Today the Canadian Environmental Law Association (CELA) celebrates its 50th anniversary. On this milestone anniversary, CELA took an opportunity to reflect on how different the legal framework that protects the air, land and water looked five decades ago.
CELA got its start in the early 1970s when a group of environmental activists and law professors, young lawyers and students gathered at the University of Toronto campus to form the Environmental Law Association. Their goal was to create a public interest law group that could handle difficult legal cases involving the newly-emerging environmental activities and groups fighting the most egregious polluters, safeguarding air and water quality and preserving natural resources.
“[We had the idea that we] could use environmental laws to prevent pollution, to improve society and, to the extent that we had any environmental laws in those days, to try to enforce them,” writes CELA in its blog post about the milestone anniversary.
Over the years, CELA has been instrumental in the development and passage of many of Ontario’s most critical environmental laws, including the Environmental Assessment Act, Environmental Protection Act, Clean Water Act, Safe Drinking Water Act, Toxics Reduction Act, and the Environmental Bill of Rights. CELA has also engaged in a series of precedent-setting court cases.
However, the organization emphasizes that there is still much work to be done. It cites the Grassy Narrows First Nations case: the commercial fishery in Grassy Narrows was closed 50 years ago because of mercury pollution from an upstream paper mill. Many people in this community suffer mercury poisoning impacts and to date only eight per cent of the community receive compensation.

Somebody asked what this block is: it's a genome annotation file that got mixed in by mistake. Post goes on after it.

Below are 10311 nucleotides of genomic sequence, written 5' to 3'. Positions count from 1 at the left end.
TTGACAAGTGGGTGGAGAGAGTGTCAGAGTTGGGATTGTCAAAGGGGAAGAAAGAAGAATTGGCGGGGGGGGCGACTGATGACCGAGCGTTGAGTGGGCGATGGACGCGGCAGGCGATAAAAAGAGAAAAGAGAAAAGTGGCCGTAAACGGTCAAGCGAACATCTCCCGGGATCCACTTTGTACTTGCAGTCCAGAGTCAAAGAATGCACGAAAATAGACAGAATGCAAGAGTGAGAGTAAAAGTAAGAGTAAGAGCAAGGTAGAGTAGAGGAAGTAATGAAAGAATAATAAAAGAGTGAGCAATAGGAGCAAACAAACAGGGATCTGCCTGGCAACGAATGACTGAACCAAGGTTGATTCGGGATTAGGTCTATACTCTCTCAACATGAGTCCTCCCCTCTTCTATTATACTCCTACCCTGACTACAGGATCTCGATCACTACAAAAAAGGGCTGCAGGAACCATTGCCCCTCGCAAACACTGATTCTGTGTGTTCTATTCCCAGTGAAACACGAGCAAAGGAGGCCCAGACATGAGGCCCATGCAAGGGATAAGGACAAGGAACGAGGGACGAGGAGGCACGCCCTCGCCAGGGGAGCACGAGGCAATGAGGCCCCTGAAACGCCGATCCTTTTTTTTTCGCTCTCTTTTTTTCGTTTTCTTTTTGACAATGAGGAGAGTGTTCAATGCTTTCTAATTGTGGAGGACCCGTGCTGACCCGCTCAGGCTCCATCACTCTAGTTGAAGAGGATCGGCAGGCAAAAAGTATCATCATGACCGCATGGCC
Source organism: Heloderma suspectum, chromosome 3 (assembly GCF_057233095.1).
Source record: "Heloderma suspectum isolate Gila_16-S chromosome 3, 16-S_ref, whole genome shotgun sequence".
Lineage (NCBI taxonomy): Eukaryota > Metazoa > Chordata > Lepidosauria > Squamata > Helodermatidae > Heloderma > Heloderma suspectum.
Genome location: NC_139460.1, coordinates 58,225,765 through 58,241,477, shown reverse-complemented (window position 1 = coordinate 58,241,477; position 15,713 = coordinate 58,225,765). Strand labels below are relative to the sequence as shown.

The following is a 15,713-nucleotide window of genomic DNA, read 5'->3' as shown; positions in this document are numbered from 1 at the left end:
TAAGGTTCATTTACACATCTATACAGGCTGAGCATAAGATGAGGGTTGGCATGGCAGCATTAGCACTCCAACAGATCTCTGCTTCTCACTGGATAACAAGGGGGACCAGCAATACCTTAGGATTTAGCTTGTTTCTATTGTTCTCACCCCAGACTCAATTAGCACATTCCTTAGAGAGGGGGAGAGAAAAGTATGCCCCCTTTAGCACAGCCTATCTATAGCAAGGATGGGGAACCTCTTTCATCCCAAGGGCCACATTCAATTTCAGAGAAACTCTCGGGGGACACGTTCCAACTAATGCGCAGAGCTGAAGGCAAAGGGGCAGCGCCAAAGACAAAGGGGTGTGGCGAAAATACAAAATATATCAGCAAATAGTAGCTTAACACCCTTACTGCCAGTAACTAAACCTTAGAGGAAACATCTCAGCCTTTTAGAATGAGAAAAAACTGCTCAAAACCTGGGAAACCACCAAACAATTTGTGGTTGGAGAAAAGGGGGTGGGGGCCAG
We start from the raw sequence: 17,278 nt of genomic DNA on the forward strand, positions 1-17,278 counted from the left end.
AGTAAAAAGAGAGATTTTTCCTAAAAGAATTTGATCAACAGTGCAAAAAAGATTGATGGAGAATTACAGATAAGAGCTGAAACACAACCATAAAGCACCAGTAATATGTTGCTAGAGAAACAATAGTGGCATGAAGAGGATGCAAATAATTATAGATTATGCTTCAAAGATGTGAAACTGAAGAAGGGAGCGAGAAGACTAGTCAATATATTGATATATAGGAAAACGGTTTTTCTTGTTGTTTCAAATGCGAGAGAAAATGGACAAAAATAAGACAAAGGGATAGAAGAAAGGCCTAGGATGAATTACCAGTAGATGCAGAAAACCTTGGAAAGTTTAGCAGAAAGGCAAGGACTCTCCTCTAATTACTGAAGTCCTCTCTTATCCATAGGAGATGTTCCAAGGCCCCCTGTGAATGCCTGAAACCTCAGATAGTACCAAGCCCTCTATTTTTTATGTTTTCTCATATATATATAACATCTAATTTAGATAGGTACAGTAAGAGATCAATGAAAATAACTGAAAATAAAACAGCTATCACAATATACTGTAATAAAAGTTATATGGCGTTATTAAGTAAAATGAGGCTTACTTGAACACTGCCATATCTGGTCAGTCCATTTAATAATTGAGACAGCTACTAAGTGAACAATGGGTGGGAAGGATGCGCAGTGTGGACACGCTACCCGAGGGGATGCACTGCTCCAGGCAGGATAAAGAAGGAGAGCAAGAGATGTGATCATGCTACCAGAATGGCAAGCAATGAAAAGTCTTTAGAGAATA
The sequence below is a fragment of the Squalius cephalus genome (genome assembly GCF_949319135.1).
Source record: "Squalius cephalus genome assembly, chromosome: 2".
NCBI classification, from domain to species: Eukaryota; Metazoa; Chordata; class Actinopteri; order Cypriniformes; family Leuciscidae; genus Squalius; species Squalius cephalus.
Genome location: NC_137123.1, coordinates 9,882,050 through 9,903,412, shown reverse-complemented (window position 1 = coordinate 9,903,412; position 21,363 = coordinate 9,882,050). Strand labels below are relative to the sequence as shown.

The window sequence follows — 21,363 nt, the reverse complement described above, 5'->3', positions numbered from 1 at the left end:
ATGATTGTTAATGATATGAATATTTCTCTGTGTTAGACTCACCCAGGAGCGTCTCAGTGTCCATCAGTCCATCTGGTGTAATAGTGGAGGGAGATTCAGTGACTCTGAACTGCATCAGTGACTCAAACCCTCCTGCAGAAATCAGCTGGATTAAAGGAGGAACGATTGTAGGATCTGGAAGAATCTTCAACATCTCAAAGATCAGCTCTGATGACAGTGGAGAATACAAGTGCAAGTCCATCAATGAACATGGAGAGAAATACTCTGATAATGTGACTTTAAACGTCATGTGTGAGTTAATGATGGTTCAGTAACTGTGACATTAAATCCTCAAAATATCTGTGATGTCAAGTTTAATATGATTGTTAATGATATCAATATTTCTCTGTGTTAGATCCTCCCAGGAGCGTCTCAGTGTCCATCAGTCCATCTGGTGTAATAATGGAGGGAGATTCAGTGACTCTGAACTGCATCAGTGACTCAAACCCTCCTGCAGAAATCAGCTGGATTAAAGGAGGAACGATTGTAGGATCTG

They also point to the dozens of communities around Ontario that are still without adequate legislative protection for their drinking water sources, including several First Nations communities. Despite objections by CELA, the Auditor General, and the former Environmental Commissioner of Ontario, this legislative gap remains unchanged and leaves many Ontarians’ drinking water supplies at risk.
Another concern is the Province of Ontario’s repeal of the cap-and-trade system and the lack of other effective and equitable actions to reduce greenhouse gas emissions.
At the age of 50 CELA points to the significant work ahead and remains committed to championing the health, safety and environmental interests of Ontarians and Canadians across the country.
CELA staff gathered at the summer meeting of the
Board of Directors in August 2019.
CELA works to protect human health and the environment by seeking justice for those harmed by pollution and by working to change policies to prevent such problems in the first place. As a legal aid clinic its top priority is to represent low income individuals and communities and to speak out for those with less influence and who receive less of a say in decision-making.
To read CELA’s blog about the milestone anniversary, click here.
To support the CELA Foundation, click here.
Featured image from Jason Leung (@xninjason) and other images from CELA Facebook page.